Supporters of Marine Jon Hammar wage social media campaign to win his freedom

The plight of Marine veteran Jon Hammar, who has been in a Mexican prison for four months on what is being called a trumped-up federal weapon charge, has gained social media momentum, with a growing campaign calling for his release.

Anchoring the effort is, which has not only maintained news updates on his case but has also served as a venue for concerned citizens to express their frustration and anger at how the 27-year-old veteran of multiple tours in Iraq and Afghanistan is being treated in the notorious CEDES prison in Matamoros, Mexico.


"We never leave a brother behind. We never leave a Marine behind. We have to do something," screams the title of the page.

Hammar was arrested Aug. 13 in Matamoros after he declared to Mexican customs agents a shotgun he planned to use for hunting in Costa Rica with fellow Marine veteran Ian McDonough. McDonough was also arrested, but later released because he did not own the weapon.

Prosecutors contend the rifle, an antique .410 gauge shotgun, is used by the Mexican military, a fact which has been refuted by high-ranking military officials, according to Hammar's attorney Eddie Varon-Levy. The Sears Roebuck model shotgun also falls within the parameters of Mexican regulations for bringing a hunting rifle into the country. Hammar's only perceived failure was to have the appropriate documentation.

Hammar's arrest and confirmed incidents of death threats, extortion, and being chained to his bed in a prison controlled by members of the Los Zetas and Gulf Cartels have fueled national anger, which has been vented on the Facebook page.

With nearly 4,000 likes, the sentiments are vividly clear.

"Look i am a combat vet i am so tired of our government doing nothing......i have my own weapon and ammo and i know of other vets who would willing go and do what our government want do and that is to go down and get him.....NO ONE LEFT BEHIND," said Mike Walters in a post.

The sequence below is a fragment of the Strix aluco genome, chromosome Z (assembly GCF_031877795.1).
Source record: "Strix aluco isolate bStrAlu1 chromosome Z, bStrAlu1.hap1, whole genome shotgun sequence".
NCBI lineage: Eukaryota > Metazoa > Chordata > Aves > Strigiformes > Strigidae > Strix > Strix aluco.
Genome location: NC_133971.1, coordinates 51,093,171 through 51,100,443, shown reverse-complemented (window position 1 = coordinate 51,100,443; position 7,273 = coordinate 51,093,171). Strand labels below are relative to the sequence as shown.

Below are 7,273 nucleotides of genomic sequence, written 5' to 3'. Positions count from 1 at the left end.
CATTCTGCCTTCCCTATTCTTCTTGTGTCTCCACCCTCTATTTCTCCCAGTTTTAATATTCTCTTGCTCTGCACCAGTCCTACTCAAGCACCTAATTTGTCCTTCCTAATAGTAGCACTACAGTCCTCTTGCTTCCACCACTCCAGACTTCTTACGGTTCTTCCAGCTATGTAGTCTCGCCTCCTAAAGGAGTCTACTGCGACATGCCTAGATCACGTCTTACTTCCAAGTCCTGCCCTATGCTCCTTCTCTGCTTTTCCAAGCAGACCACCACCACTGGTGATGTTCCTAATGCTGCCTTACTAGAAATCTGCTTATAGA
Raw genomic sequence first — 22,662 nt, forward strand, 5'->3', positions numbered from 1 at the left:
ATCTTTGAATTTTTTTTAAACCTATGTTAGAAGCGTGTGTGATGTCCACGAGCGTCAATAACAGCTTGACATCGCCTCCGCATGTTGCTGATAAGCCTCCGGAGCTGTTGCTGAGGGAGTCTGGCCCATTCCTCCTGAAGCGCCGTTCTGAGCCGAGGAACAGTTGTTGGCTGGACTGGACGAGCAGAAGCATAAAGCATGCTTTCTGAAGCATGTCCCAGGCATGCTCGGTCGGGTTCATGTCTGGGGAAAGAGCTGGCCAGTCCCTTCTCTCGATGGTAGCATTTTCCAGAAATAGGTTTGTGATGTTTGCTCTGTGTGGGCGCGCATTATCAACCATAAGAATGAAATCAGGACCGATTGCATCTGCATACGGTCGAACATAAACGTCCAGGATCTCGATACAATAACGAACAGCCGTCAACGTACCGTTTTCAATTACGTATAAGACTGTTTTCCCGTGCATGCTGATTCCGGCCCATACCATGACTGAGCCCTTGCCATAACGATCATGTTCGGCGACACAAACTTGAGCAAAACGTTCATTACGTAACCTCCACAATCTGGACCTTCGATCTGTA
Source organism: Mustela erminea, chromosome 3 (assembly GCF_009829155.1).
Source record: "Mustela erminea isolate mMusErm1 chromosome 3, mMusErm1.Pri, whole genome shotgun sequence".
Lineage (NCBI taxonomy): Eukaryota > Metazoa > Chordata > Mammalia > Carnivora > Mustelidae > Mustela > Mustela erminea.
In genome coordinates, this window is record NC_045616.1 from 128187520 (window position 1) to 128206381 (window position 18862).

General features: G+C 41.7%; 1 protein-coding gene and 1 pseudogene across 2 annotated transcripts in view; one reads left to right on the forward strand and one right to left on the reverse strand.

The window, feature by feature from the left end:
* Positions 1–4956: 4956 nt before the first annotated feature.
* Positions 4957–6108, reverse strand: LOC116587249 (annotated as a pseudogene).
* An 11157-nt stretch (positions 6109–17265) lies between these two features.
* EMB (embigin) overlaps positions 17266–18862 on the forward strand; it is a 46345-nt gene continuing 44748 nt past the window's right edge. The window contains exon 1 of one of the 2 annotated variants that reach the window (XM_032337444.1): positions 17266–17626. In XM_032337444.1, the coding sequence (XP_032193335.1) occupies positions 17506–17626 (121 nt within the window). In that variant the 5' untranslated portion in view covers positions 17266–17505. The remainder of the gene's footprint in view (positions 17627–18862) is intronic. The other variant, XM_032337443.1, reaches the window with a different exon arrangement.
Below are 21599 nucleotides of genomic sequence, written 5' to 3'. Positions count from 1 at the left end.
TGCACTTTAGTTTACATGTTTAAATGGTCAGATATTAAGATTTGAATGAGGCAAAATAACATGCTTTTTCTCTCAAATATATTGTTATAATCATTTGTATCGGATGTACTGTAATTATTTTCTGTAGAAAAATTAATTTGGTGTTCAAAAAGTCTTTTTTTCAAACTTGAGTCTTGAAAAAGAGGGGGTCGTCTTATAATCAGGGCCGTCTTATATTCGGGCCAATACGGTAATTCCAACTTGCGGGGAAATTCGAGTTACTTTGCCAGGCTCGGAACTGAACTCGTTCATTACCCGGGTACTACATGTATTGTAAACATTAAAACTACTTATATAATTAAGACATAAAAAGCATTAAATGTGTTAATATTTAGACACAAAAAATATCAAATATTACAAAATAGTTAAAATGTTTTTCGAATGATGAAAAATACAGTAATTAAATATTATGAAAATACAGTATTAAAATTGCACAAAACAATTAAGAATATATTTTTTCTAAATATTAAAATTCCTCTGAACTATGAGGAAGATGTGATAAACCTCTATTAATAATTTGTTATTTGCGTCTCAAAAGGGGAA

While many contributors advocated direct military SEAL-like rescue missions, others expressed frustration in failed diplomatic efforts.

"This is an absolute outrage, where is our government? This man served this country and is an American citizen," said a poster identified as Anthony Greene.

U.S. Consulate officials in Mexico told Hammar's family there is little that can be done diplomatically because of Mexican sovereignty.

Some of the Facebook comments provided political and economic suggestions.

"Boycott travel to Mexico. When the Mexican government admits that they are powerless over the drug cartels -- why would we support them?" said Debbie Blair.

Seeing a lack in tangible diplomatic support, Hammar's supporters are petitioning the White House for action.

Jon Hammar Sr., said his daughter, Jon Jr.'s younger sister and classmates at Wingate University in North Carolina, launched the petition campaign to bring her brother home. Hammar Sr., said, for his daughter's safety, he requests keeping her from the press.

There are currently two active petitions. One at and the other directly petitioning President Barack Obama and the White House for action,

As of Saturday there were more than 15,500 signatures on the presidential petition, which requires 25,000 for review. Cited in the reasons for the petition are civil rights and liberties, human rights, and the rights of veterans and families.

Hammar supporters can also go to the Twitter hashtags #freejonhammer and #bringjonhammarhome.

Joseph J. Kolb is a regular contributor to